The von Trapp Traditions: Music and Homeschooling
- Monday, July 23, 2012
Editor's Note: This article originally appeared in the Winter 2010-11 issue of The Old Schoolhouse® Magazine, the trade magazine for homeschool families. Read the magazine free at www.TOSMagazine.com or read it on the go and download the free apps at www.TOSApps.com to read the magazine on your mobile devices.
The Sound of Music, the 1965 movie based on the lives of Austria’s von Trapp family, is perhaps the best-loved family film ever made. Themes of patriotism, devotion to God, and love of family pervade the movie from opening scenes in the Alps to closing notes of “Climb Every Mountain.”
An overlooked aspect of The Sound of Music is the Von Trapp family’s homeschooling tradition. So far, no lists of renowned homeschoolers include the singing siblings. No printed T-shirts at homeschool conferences bear the von Trapp name, along with those of Lincoln, Edison, and Laura Ingalls Wilder. Nevertheless, generations of Von Trapps have been taught at home, and it’s an ongoing process for current family members.
The Original Von Trapps
In The Sound of Music, the Von Trapp children met Maria when she arrived at their Salzburg home as a governess. In reality, the real Maria Augusta Kutschera made a similar entrance into the lives of Captain Georg von Trapp’s family in 1926. However, Maria actually instructed only one of the seven children. The Captain’s second daughter, also named Maria, was temporarily too weak to walk to school. Therefore, young Maria was homeschooled by the aspiring nun from Nonnberg Abbey. The other siblings, Rupert, Agathe, Werner, Hedwig, Johanna, and Martina, were not Maria’s responsibility, although her guitar and songs brought all seven children together to sing.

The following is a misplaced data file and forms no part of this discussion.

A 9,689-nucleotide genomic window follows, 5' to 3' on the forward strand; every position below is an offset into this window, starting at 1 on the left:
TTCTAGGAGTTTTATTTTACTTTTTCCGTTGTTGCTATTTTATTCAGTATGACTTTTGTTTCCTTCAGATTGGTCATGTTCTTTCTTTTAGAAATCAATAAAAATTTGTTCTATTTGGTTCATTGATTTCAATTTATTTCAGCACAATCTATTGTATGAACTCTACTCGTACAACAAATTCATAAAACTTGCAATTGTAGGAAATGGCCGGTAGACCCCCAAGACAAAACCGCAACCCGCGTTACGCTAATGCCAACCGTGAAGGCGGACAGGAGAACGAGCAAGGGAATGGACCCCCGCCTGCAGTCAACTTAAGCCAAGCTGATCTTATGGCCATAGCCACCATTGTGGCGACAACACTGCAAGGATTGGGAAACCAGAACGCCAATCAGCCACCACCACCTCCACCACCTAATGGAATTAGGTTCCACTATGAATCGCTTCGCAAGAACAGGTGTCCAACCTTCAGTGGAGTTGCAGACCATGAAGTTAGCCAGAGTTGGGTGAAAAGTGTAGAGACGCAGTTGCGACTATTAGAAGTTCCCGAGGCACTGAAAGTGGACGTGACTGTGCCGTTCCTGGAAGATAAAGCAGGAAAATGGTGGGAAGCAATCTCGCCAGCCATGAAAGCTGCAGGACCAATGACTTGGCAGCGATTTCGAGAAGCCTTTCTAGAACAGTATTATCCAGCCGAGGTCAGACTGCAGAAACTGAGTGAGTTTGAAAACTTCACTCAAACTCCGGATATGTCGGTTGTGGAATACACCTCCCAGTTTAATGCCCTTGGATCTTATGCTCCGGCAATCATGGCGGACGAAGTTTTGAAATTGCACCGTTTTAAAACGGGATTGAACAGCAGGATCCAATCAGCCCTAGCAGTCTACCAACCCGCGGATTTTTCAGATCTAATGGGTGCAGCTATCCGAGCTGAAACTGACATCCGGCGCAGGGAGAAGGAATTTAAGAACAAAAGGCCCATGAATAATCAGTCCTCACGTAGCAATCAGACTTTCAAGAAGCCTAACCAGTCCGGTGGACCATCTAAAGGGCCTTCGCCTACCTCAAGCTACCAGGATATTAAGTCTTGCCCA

Even before their mother died in 1922, the von Trapp children experienced home education. While the Captain was commanding an Austrian submarine in World War I, his wife and children lived in a lakeside home at Zell-am-See. School was reachable only by boat, so the children were taught at home. Agathe von Trapp, who was 98 years old on March 12, 2011, recounts her experiences as a homeschooler in her autobiography, Memories Before and After the Sound of Music.
“There was music in our house all the time,” says Agathe’s sister Maria, now 96. Their parents taught them violin, piano, guitar, and accordion. Early music sung by the siblings appears in My Favorite Songs: Maria Von Trapp’s Childhood Folk Songs.
The Captain and Maria married in 1927. Maria was delighted that her new family was musically inclined. A passionate singer herself, she taught the children all the folk songs she knew. Maria’s book, The Story of the Trapp Family Singers, was the basis for the film titled The Sound of Music.
The Trapp Family Singers
Two daughters, Rosmarie and Eleonore, were born to the Captain and Maria. The older brothers and sisters sang constantly. They learned sacred music, classics, and more Austrian folk tunes. A musician and choirmaster, Dr. Franz Wasner, agreed to coach them. He transformed them from amateurs to professionals, with a repertoire of two hundred songs. A concert tour made them singing sensations through Europe in 1937. While the family sang of joy and peace, Nazi Germany prepared for war. In 1938 Germany invaded Austria. The von Trapps were at risk, being thoroughly anti-Nazi.
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